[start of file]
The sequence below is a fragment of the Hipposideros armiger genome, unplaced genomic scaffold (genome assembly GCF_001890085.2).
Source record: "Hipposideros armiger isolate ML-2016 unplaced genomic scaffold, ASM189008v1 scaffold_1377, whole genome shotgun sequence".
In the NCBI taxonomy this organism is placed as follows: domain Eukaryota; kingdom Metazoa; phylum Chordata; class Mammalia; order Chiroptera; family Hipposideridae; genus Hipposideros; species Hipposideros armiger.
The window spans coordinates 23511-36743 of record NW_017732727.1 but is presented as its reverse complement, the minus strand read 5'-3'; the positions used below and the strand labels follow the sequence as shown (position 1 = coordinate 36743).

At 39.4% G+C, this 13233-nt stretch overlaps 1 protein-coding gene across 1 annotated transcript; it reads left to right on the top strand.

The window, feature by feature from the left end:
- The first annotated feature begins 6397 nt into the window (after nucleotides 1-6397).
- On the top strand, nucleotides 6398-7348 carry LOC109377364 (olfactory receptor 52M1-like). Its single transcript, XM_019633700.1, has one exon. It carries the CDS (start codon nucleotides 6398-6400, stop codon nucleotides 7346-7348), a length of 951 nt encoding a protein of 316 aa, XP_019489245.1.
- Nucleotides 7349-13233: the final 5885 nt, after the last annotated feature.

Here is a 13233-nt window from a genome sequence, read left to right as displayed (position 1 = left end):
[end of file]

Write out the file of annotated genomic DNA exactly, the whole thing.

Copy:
The sequence below is a fragment of the Hipposideros armiger genome, unplaced genomic scaffold (genome assembly GCF_001890085.2).
Source record: "Hipposideros armiger isolate ML-2016 unplaced genomic scaffold, ASM189008v1 scaffold_1377, whole genome shotgun sequence".
In the NCBI taxonomy this organism is placed as follows: domain Eukaryota; kingdom Metazoa; phylum Chordata; class Mammalia; order Chiroptera; family Hipposideridae; genus Hipposideros; species Hipposideros armiger.
The window spans coordinates 23511-36743 of record NW_017732727.1 but is presented as its reverse complement, the minus strand read 5'-3'; the positions used below and the strand labels follow the sequence as shown (position 1 = coordinate 36743).

At 39.4% G+C, this 13233-nt stretch overlaps 1 protein-coding gene across 1 annotated transcript; it reads left to right on the top strand.

The window, feature by feature from the left end:
- The first annotated feature begins 6397 nt into the window (after nucleotides 1-6397).
- On the top strand, nucleotides 6398-7348 carry LOC109377364 (olfactory receptor 52M1-like). Its single transcript, XM_019633700.1, has one exon. It carries the CDS (start codon nucleotides 6398-6400, stop codon nucleotides 7346-7348), a length of 951 nt encoding a protein of 316 aa, XP_019489245.1.
- Nucleotides 7349-13233: the final 5885 nt, after the last annotated feature.

Here is a 13233-nt window from a genome sequence, read left to right as displayed (position 1 = left end):